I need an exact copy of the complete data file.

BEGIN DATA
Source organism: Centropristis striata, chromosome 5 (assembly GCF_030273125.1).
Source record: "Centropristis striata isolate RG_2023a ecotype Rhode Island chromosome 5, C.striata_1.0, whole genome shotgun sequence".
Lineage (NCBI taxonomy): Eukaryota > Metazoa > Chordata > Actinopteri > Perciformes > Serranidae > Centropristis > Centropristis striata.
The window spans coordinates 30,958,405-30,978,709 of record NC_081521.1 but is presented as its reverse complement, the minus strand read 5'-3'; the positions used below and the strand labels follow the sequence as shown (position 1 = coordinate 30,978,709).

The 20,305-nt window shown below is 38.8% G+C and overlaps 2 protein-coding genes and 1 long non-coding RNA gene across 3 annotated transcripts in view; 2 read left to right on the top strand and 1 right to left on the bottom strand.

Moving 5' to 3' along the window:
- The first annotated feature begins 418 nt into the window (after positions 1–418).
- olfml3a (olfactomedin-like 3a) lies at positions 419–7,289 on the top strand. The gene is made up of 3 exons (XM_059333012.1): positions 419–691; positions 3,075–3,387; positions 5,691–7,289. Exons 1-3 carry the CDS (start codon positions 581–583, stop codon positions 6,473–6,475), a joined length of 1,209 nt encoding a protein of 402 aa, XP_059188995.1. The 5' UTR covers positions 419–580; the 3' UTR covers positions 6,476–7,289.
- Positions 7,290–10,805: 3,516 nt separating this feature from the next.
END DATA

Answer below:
Source organism: Centropristis striata, chromosome 5 (assembly GCF_030273125.1).
Source record: "Centropristis striata isolate RG_2023a ecotype Rhode Island chromosome 5, C.striata_1.0, whole genome shotgun sequence".
Lineage (NCBI taxonomy): Eukaryota > Metazoa > Chordata > Actinopteri > Perciformes > Serranidae > Centropristis > Centropristis striata.
The window spans coordinates 30,958,405-30,978,709 of record NC_081521.1 but is presented as its reverse complement, the minus strand read 5'-3'; the positions used below and the strand labels follow the sequence as shown (position 1 = coordinate 30,978,709).

The 20,305-nt window shown below is 38.8% G+C and overlaps 2 protein-coding genes and 1 long non-coding RNA gene across 3 annotated transcripts in view; 2 read left to right on the top strand and 1 right to left on the bottom strand.

Moving 5' to 3' along the window:
- The first annotated feature begins 418 nt into the window (after positions 1–418).
- olfml3a (olfactomedin-like 3a) lies at positions 419–7,289 on the top strand. The gene is made up of 3 exons (XM_059333012.1): positions 419–691; positions 3,075–3,387; positions 5,691–7,289. Exons 1-3 carry the CDS (start codon positions 581–583, stop codon positions 6,473–6,475), a joined length of 1,209 nt encoding a protein of 402 aa, XP_059188995.1. The 5' UTR covers positions 419–580; the 3' UTR covers positions 6,476–7,289.
- Positions 7,290–10,805: 3,516 nt separating this feature from the next.